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B.C. policy expert gives green light to higher electric-vehicles goals

But New Car Dealers Association of BC warns of unintended consequences
By 2035, new sales and leases of light-duty vehicles in B.C. must be zero-emission vehicles. (AdobeStock)

The provincial government is stepping on the gas pedal when it comes to getting more zero-emission vehicles on the road and a climate policy expert gives the policy a green light.

But the association representing car dealers is suggesting government proceed with caution.

Minister of Energy Josie Osborne Tuesday (Oct. 24) tabled changes to legislation to ramp up the use of ZEVs. If approved, ZEVs would make up 100 per cent of new sales and leases of light-duty vehicles by 2035 — five years ahead of the current schedule. Automakers face intermediary steps on the way to that goal: 26 per cent by 2026 and 90 per cent by 2030.

Katya Rhodes, an assistant professor at the University of Victoria specializing in climate policy, says she is not surprised that government is bringing forward these changes to legislation first introduced in 2019.

“Around the world the sales of electric vehicles are exceeding expectations, exceeding all the targets,” she said, pointing to California, which has similar targets. British Columbia, she added, is following California and Canada is following British Columbia.

Rhodes said the higher targets will help.

“In fact, B.C. needs to go faster,” she said, noting that several countries are ahead of B.C.

Because those countries are transitioning faster than B.C., they have a higher demand for ZEVs, Rhodes said. By raising targets, B.C. signals automakers that they need to increase supply, which ultimately means lowering the cost of ZEVs.

“Car sellers are interested in selling vehicles, so they’re not going to commit suicide by preventing people, who want to have a car from buying a car,” she said.

Ultimately, the higher targets are “actually correcting a market failure, which is climate change,” Rhodes said. The faster developed nations act to cut emissions, the cheaper the necessary technology will become, she added.

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Rhodes, however, cautioned against high expectations around the effects of ZEVs.

“They (government) really need to work on land use planning and encourage people, especially in big cities, to take more transit, and engage in electric biking,” Rhodes said. Another area of improvement concerns the availability of zero-emissions vehicles carrying heavy goods and public transit buses, she added.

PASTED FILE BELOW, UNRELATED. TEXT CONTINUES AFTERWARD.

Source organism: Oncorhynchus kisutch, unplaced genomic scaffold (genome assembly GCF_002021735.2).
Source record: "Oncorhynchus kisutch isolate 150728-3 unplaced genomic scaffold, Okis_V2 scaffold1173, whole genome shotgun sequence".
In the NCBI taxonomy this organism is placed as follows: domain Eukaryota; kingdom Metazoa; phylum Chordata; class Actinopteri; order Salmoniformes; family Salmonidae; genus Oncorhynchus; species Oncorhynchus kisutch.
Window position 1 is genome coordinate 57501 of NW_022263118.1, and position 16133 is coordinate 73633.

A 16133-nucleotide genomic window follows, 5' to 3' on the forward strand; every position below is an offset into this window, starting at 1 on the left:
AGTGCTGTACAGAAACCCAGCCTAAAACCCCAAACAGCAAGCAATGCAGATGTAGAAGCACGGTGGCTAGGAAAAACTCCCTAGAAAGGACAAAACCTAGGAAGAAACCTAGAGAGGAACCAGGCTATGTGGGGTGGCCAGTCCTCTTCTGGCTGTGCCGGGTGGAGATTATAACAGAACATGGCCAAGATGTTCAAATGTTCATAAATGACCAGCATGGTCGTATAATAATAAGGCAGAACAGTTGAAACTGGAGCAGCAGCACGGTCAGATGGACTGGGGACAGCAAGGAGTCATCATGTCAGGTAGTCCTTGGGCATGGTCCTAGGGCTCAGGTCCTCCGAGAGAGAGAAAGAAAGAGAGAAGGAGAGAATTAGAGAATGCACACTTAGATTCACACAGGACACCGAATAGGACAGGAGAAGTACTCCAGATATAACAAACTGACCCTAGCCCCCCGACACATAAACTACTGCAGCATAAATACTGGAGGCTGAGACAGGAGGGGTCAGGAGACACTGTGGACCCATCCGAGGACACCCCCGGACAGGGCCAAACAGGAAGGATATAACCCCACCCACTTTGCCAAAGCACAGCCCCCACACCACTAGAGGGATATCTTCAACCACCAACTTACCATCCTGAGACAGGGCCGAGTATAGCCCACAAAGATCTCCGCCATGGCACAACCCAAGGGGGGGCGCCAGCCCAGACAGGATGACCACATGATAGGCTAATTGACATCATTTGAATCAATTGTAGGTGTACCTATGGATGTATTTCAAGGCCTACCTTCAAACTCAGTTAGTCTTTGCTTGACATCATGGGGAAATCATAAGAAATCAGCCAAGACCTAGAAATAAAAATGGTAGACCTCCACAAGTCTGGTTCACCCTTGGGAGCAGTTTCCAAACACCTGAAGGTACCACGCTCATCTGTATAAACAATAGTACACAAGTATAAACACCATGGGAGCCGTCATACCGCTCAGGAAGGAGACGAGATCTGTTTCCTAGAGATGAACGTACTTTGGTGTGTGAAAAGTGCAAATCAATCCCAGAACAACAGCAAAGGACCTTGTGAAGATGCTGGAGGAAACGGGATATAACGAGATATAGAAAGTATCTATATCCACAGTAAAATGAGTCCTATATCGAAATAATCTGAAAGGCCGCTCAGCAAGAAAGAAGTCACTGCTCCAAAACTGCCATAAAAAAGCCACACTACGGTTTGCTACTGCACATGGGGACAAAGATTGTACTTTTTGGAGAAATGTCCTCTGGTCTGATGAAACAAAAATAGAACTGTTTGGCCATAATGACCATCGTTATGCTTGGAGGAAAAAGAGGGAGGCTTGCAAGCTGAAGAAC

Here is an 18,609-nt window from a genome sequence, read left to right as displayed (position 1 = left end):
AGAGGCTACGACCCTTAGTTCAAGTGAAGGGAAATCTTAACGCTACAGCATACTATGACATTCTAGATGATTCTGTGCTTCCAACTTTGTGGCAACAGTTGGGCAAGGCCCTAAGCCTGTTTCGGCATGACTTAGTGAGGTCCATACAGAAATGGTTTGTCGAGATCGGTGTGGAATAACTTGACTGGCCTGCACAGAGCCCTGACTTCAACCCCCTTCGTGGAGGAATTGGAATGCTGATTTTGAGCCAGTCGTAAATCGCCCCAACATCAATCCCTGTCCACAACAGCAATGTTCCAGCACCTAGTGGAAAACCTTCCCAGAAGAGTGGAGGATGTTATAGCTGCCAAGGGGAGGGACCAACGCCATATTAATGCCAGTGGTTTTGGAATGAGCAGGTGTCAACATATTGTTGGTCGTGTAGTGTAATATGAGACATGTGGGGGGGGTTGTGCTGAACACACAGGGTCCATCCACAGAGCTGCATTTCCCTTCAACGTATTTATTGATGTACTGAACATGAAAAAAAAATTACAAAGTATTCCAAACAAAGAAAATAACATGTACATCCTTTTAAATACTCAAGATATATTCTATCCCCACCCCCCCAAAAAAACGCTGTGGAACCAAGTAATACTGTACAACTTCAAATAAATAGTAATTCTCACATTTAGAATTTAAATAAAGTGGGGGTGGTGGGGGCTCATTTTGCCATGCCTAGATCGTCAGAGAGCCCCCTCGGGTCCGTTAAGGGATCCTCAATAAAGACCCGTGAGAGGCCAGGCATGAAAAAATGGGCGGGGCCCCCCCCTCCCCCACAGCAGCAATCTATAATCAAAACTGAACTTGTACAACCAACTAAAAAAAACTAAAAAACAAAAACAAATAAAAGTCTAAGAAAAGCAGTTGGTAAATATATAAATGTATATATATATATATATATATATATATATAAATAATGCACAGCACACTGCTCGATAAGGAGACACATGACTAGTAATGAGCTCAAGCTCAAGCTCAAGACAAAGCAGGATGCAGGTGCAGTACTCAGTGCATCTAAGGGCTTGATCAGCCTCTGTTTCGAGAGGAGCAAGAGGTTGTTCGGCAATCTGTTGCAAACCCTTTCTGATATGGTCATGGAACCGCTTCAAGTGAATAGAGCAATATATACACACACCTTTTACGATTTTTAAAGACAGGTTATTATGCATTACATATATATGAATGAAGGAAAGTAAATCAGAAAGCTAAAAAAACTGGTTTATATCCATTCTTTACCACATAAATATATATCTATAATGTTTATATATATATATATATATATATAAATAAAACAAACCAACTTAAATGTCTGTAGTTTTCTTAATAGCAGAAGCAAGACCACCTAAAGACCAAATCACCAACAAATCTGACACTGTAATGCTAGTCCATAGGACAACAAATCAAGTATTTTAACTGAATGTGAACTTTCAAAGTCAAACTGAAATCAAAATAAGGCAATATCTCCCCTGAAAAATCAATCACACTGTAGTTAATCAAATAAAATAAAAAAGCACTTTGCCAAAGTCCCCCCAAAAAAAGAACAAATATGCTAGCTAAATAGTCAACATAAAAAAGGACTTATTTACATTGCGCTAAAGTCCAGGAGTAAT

But despite those concerns, Rhodes offers a positive assessment of the policy and B.C.’s direction. The province is fortunate to have access to clean energy with more on the way, she said, pointing to the recent call for power by BC Hydro.

“I’m really excited about this transition,” she said.

Meanwhile, the New Car Dealers Association of BC said in a statement that it shares the provincial government’s goal of transitioning British Columbians to clean energy vehicles. “(We) are on a path that has produced very positive results,” Blair Qualey, NCDA’s president and chief executive officer said. But the legislation could have unintended consequences.

It includes “significant” penalties for every vehicle sold under the ratio along with a corresponding reduction in the number of vehicles available for sale. NCDA fear this combination of penalties and reduced inventory has the potential to drive up the price for all vehicles, both new and used.

“By building flexibility into the regulatory regime and penalty structure, we stand a better chance of collectively meeting the kind of success we all want and in doing so creating a cleaner, greener future for all British Columbians,” Qualey added.

Qualey added that supply issues persist.

“Even with incentives, ZEVs are still unaffordable for many British Columbians and we lack a comprehensive charging network, particularly in the Interior and the North,” he added.

Rhodes pointed out that government is also pumping $7 million into a rebate program to improve charge and she predicts a growing market for cheaper new ZEVs and an emerging used ZEVs market.

According to the provincial government, the current number of registered light-duty EVs in B.C. stands at more than 129,500, an increase of 2,500 per cent from 2016.

The number of charging stations rose by 515 per cent to more than 4,800 compared to 2016.


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Wolf Depner

About the Author: Wolf Depner

I joined the national team with Black Press Media in 2023 from the Peninsula News Review, where I had reported on Vancouver Island's Saanich Peninsula since 2019.
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